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FORUMS | CHAT | PRINT THIS STORY

Player, assistant are football hybrids

By John Adams, News-Sentinel sports editor
December 29, 1999

TEMPE, Ariz. - Ryan Held and Stephen Manning could switch sidelines Sunday night and still feel at home in the Fiesta Bowl.

Held, whose aunt was a Nebraska cheerleader, grew up in a Huskers household in Overland Park, Kan. He grew into a Nebraska walk-on.

He's now a graduate assistant football coach at Tennessee.

About the time Held left Lincoln, Neb., for Knoxville, Manning headed in the opposite direction in the summer of 1998.

Manning, who played high school football at Bearden, was attracted to big-time college football. But big-time college football didn't reciprocate.

Undeterred, Manning decided to walk on at the biggest big-time college football program of them all. He has overcome a serious knee injury and hasn't played a down, but he's happy to be a Husker, though somewhat taken aback by the media attention he has attracted at the Fiesta Bowl.

"I thought the media relations guy was joking," Manning said in reference to the interview requests.

He met those requests in red-and-black Nebraska sandals, shorts, and a Nashville Predators T-shirt. Don't let the T-shirt fool you. He's all Husker now.

"It has been good for me," said Manning, a redshirt freshman defensive tackle and nose guard. "Belonging to a team is one thing I've always enjoyed. ... We're a close-knit group; that's for sure."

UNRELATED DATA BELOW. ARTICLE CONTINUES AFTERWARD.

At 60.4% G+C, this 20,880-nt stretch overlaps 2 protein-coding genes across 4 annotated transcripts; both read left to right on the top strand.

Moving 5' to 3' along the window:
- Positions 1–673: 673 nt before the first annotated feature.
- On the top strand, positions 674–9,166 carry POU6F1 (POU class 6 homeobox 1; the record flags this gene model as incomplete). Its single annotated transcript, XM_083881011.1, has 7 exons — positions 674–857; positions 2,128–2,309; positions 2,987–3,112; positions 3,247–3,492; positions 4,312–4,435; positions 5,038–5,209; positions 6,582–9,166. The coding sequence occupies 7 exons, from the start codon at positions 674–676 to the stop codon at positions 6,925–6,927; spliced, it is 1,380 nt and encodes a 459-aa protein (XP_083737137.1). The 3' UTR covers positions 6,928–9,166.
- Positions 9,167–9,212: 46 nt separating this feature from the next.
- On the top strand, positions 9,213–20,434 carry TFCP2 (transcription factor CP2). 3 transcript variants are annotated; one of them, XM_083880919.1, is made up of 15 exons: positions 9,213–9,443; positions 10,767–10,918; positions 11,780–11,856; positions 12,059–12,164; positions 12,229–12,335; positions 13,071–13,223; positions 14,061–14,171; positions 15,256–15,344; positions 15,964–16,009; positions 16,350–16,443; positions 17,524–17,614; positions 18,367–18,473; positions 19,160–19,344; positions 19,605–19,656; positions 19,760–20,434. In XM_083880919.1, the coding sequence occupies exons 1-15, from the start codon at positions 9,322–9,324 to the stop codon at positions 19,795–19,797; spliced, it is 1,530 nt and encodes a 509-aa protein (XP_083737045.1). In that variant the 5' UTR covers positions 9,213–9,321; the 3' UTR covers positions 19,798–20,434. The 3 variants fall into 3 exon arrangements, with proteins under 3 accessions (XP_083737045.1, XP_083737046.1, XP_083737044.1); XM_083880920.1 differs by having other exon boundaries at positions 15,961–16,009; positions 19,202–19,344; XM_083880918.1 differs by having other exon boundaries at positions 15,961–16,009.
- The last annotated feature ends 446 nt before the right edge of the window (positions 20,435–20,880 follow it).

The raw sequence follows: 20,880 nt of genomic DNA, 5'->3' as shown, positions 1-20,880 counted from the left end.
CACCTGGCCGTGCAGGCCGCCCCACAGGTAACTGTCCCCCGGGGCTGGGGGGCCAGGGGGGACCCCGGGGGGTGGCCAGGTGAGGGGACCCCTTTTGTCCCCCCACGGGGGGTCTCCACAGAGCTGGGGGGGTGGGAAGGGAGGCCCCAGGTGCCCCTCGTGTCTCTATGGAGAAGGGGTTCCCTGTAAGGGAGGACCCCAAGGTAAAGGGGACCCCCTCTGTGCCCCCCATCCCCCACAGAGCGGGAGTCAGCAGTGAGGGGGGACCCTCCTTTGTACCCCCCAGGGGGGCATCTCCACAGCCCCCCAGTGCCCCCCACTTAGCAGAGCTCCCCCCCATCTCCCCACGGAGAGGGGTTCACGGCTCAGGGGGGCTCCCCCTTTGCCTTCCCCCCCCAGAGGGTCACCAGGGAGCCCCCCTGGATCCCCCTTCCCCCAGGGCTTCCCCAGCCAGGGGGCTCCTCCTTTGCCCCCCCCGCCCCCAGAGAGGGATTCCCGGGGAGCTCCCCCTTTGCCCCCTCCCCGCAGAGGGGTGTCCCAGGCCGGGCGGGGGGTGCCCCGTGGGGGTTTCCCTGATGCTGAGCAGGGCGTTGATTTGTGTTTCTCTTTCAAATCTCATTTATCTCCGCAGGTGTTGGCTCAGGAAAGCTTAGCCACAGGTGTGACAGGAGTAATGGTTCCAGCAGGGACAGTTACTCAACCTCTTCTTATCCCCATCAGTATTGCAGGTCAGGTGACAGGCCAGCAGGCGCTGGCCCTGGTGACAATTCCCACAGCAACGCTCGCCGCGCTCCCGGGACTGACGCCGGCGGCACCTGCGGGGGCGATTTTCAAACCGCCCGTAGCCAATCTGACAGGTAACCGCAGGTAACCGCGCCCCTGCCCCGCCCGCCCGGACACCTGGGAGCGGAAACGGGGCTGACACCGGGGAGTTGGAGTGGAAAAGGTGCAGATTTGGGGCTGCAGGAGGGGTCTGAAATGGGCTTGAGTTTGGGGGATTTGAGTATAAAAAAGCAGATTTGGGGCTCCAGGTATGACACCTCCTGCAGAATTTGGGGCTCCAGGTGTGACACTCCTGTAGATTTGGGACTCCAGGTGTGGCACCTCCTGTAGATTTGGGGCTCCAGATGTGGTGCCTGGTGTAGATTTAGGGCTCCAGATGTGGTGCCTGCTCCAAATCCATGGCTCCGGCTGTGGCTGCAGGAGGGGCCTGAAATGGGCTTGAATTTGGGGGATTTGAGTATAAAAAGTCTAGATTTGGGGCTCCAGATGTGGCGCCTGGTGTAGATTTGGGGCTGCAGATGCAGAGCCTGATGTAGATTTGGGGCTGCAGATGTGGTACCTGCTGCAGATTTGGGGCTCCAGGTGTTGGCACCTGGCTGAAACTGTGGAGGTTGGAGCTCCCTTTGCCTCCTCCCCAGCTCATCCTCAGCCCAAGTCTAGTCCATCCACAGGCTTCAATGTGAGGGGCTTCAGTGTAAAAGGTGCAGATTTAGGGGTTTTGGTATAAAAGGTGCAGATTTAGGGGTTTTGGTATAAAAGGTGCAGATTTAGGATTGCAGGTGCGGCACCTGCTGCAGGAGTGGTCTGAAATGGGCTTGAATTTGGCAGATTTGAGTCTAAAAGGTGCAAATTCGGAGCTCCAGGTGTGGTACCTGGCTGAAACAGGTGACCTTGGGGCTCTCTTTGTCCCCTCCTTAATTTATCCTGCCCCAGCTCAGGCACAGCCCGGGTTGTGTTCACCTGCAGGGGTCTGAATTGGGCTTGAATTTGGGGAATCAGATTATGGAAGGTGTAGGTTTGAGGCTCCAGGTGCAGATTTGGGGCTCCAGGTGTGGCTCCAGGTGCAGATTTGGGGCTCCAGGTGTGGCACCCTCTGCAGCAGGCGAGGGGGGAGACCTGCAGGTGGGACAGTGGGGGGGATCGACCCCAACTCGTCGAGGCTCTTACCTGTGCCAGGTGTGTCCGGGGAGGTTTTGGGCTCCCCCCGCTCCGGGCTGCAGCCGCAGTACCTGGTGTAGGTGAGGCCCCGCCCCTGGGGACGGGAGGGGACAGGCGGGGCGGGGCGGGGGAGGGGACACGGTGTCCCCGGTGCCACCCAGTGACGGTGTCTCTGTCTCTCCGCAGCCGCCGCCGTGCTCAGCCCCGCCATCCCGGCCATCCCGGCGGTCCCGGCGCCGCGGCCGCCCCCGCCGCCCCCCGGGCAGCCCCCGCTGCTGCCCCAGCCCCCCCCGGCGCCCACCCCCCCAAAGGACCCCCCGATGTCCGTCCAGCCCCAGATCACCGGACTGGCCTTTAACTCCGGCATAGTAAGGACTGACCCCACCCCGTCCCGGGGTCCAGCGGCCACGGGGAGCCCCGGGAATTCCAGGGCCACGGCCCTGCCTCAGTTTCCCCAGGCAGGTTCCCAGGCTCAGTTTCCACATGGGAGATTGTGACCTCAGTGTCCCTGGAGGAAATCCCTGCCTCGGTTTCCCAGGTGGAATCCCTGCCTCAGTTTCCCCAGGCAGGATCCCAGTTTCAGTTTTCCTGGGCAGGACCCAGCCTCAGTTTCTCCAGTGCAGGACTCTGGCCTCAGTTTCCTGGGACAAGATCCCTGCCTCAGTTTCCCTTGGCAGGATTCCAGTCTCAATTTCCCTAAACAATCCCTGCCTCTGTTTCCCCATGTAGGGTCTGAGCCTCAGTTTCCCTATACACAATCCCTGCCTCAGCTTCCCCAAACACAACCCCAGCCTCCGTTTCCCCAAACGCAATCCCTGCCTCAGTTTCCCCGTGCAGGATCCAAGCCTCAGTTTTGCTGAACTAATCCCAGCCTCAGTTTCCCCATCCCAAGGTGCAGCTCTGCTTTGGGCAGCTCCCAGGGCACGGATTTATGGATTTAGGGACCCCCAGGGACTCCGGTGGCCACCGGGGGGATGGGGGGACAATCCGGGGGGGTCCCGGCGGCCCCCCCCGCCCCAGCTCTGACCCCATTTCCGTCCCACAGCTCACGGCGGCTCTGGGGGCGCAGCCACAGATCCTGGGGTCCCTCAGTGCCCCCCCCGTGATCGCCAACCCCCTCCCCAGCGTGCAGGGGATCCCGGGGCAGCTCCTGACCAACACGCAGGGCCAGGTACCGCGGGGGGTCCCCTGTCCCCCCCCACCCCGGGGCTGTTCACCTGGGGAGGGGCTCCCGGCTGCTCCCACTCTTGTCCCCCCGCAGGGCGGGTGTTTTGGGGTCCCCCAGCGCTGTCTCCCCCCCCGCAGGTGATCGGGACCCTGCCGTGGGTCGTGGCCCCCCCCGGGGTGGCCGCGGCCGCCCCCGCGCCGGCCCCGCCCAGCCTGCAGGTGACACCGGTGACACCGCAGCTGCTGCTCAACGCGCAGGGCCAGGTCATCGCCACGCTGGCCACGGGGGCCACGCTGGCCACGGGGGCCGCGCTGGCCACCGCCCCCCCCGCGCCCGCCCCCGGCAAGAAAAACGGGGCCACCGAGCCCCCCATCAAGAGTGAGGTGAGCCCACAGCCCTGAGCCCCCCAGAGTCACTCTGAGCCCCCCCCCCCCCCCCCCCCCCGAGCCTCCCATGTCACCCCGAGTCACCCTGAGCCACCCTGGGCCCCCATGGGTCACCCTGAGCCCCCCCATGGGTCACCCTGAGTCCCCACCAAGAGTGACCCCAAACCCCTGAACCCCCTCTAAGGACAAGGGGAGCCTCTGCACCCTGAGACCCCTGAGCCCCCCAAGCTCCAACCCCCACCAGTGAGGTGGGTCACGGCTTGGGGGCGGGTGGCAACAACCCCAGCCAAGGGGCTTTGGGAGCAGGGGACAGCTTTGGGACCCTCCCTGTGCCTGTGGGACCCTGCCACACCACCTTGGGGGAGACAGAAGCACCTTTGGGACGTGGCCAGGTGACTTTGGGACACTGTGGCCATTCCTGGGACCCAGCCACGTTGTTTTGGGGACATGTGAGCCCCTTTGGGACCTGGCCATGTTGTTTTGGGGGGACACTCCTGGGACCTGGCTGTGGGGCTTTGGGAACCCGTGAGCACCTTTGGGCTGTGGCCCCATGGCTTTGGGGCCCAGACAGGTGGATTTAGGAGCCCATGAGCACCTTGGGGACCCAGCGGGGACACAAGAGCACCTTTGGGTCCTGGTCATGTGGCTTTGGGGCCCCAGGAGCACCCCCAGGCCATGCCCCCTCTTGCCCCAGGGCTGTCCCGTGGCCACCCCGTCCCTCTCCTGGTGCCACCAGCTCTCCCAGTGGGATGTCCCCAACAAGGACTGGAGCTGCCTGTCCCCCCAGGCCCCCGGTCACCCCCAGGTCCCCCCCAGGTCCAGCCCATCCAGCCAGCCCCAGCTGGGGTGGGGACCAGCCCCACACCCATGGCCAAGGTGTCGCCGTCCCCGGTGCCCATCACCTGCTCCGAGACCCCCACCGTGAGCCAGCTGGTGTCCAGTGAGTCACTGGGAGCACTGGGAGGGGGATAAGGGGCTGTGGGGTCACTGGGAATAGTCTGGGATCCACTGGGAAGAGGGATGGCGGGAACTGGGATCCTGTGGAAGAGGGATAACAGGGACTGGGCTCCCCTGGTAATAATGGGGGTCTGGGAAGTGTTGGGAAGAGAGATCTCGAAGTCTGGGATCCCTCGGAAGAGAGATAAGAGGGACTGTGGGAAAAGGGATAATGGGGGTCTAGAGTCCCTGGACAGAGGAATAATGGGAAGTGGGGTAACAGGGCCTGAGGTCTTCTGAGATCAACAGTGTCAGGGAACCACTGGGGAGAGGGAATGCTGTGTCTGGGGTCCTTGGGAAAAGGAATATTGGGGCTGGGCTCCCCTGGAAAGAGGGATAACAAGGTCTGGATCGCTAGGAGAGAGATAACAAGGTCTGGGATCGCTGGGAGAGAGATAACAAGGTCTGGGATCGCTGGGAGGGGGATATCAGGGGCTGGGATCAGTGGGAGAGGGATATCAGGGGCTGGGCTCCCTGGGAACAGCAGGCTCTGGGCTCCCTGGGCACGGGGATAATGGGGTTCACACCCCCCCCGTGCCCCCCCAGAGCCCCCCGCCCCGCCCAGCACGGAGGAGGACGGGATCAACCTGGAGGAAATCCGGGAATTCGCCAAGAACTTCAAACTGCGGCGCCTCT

Held can relate to that. He walked on at Nebraska in 1993. Following a shoulder injury in 1996, he went from player to graduate assistant coach.

One of his fondest Nebraska memories came in the 1996 Fiesta Bowl. He got to cut the Gators while they were down.

Unbeaten Nebraska was well on its way to defeating Florida 62-24 for the national championship when Held checked in at wide receiver, with still enough time to participate in a scoring drive.

"I cut (blocked) my guy, and he ended up making the tackle 50 yards down field at the 1-yard line," Held said. "They didn't want us out there cut-blocking them. They wanted that game to be over with."

Two years later, Held was a graduate assistant coach on another Nebraska national championship team, which capped its undefeated season with a 42-17 victory over the Vols in the Orange Bowl.

He didn't have to wait long to celebrate another national championship. He did have to leave the Huskers.

"I wanted to get associated with two great football programs," said Held, who hoped to further his career as a college coach. "After 1997, I looked at the programs where I could go that were great, and Tennessee was first on my list."

Before the 1999 Fiesta Bowl, Curt Roper left his position as UT's graduate assistant coach to join David Cutcliffe's new staff at Ole Miss. That created a spot for Held on UT's staff.

When UT began practicing for Nebraska, Held became a Cornhusker again. In addition to his coaching duties, he subbed as a Nebraska quarterback on UT's scout team, which runs plays against the Vols' No. 1 defense.

He has been impressed with how the defense has responded to the option offense.

"I haven't been associated with a team with this much speed before," Held said. "These guys just fly around and get places fast. There might be a little hole at the beginning, but it closes quick."

Held will be in the UT corner of the press box, assisting with the defense Sunday night. His parents, Fred and Theresa Held, will be in the stands.

They will be wearing orange.

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